Do better

Sorry about that.

Sorry about that.

So, you may ask yourself, who are you? Who is staring in the mirror and brushing your teeth? Who are you? Aunt Ruth, being a tribally minded gal, is well aware of who you are. You better believe that businesses built on advertising, as SN&R surely is, know lots about their readership, i.e., The Vast Y’all.

For example, nearly one in three of you were born after 1976. You missed The Sixties, The Nixon and probably didn’t much get The Cold War. Last week’s hoopla about the deaths at Kent State may have struck you as a headline from someplace foreign—be it Juárez, Palestine or Mumbai. But no.

You were, at most, 3 years old when the nuclear reactor at Three Mile Island partially melted down. You were 10 when the nuclear power plant at Chernobyl sent a nuclear plume over Europe. (Did that plume ground planes? Aunt Ruth can’t recall.) You were 13 when the Exxon Valdez ran ashore. So now, in that happy tragedy of history, nuclear power and off-shore drilling are back. They are in your future and, so sadly, in your present.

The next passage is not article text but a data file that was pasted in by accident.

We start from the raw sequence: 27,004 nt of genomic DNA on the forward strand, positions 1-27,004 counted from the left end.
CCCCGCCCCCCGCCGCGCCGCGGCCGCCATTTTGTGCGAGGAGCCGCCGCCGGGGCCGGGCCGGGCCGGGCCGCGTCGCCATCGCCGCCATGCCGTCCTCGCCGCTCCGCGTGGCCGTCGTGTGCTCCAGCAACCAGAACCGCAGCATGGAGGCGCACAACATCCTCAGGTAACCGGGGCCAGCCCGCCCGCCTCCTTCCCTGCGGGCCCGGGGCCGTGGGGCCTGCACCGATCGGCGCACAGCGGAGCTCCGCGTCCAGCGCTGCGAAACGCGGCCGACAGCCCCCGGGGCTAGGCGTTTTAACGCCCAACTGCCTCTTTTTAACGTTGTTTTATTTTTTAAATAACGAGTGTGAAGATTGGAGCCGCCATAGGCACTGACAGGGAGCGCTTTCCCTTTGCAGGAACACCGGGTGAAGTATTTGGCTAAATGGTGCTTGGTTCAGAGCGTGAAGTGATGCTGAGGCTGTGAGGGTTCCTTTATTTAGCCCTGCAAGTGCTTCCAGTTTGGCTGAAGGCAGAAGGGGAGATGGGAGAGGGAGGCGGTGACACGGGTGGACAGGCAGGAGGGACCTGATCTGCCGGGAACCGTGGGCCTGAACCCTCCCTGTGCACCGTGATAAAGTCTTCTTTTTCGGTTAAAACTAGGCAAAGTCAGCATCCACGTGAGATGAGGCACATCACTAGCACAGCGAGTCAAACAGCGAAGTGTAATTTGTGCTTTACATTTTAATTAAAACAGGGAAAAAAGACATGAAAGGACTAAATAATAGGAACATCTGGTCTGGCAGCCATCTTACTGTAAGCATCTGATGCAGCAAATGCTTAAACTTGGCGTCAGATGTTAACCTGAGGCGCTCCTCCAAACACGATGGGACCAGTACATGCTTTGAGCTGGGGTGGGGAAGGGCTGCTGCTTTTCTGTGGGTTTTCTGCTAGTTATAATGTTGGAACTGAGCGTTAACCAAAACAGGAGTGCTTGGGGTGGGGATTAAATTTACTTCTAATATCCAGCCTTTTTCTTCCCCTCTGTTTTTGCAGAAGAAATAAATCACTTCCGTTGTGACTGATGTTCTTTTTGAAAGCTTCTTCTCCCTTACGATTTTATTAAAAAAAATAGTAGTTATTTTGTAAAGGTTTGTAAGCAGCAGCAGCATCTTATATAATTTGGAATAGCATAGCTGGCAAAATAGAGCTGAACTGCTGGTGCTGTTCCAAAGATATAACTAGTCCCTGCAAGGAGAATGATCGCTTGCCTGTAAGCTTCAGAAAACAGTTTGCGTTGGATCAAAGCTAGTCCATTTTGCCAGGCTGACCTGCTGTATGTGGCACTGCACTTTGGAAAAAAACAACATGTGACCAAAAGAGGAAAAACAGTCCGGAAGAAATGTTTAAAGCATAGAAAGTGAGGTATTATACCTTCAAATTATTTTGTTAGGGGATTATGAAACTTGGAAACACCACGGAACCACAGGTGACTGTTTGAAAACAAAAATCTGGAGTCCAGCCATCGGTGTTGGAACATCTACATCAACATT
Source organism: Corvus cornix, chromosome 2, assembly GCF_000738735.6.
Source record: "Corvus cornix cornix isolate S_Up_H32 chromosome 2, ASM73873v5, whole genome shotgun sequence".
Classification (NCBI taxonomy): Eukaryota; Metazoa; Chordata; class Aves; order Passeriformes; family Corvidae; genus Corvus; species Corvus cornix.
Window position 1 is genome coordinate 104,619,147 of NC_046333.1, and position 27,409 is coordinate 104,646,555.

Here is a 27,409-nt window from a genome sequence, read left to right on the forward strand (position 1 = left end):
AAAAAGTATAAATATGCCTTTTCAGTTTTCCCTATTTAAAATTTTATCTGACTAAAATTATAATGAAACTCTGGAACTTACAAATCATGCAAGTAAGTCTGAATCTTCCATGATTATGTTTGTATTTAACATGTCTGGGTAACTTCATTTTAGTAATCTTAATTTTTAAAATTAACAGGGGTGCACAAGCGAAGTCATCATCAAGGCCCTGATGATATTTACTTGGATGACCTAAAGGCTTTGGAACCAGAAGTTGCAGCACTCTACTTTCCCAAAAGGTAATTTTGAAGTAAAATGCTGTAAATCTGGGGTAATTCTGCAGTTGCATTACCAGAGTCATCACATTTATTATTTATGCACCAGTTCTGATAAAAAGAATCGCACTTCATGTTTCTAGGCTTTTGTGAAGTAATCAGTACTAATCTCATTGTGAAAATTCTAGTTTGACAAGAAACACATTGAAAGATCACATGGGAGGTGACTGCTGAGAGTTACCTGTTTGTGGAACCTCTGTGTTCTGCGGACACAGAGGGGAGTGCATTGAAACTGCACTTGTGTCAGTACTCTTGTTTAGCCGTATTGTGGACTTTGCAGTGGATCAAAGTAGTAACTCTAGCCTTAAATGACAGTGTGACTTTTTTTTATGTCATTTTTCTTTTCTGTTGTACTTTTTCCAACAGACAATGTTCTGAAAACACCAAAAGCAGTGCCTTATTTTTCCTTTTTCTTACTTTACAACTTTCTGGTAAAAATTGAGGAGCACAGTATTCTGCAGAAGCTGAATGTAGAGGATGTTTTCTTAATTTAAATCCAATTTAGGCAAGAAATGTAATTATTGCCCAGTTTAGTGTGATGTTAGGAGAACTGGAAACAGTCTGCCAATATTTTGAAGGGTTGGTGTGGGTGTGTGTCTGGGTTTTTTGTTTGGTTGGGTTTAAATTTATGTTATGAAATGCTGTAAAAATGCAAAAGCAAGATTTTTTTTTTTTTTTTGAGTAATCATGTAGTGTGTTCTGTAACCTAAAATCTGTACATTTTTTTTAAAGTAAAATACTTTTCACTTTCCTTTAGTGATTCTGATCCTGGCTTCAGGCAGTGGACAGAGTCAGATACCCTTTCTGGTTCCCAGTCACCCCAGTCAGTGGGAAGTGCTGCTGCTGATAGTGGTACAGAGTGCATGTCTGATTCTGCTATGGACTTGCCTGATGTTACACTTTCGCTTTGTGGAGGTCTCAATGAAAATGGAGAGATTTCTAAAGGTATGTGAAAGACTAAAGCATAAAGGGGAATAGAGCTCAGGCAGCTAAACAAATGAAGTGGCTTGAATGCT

When all the leaking was done, the Exxon Valdez put 10.8 million gallons of oil into Prince William Sound, off Sarah Palin’s Alaska (she was 23, old enough to remember the tragedy better than “Drill, baby, drill” indicates).

The BP spill in the Gulf of Mexico is, as of this writing, on track to spill that much oil by the end of June. Twenty-one years later, the Alaska spill still lingers, reported to still smell like a gas station. More than 250,000 seabirds, 2,800 sea otters, 300 harbor seals, 250 bald eagles and up to 22 killer whales died. An Alaskan spokesperson noted in a recent AP report, “The community exhibited every kind of social stress you can imagine. … Alcoholism, suicide, family violence and divorces went up. … Bankruptcies and various kinds of financial failures went up with the attendant stress on families.”

On behalf of her and her ilk, Aunt Ruth offers an apology to each of you One-Thirders. For such is the happy tragedy of history, remembered or forgotten (it doesn’t seem to matter which). In the strangulation of climate change and declining resources, we build a world of pretending: that drilling is safe, that—perhaps—we can store nuclear waste safely. Think of that with each oily bird you see on TV, and do Aunt Ruth a favor. Do better.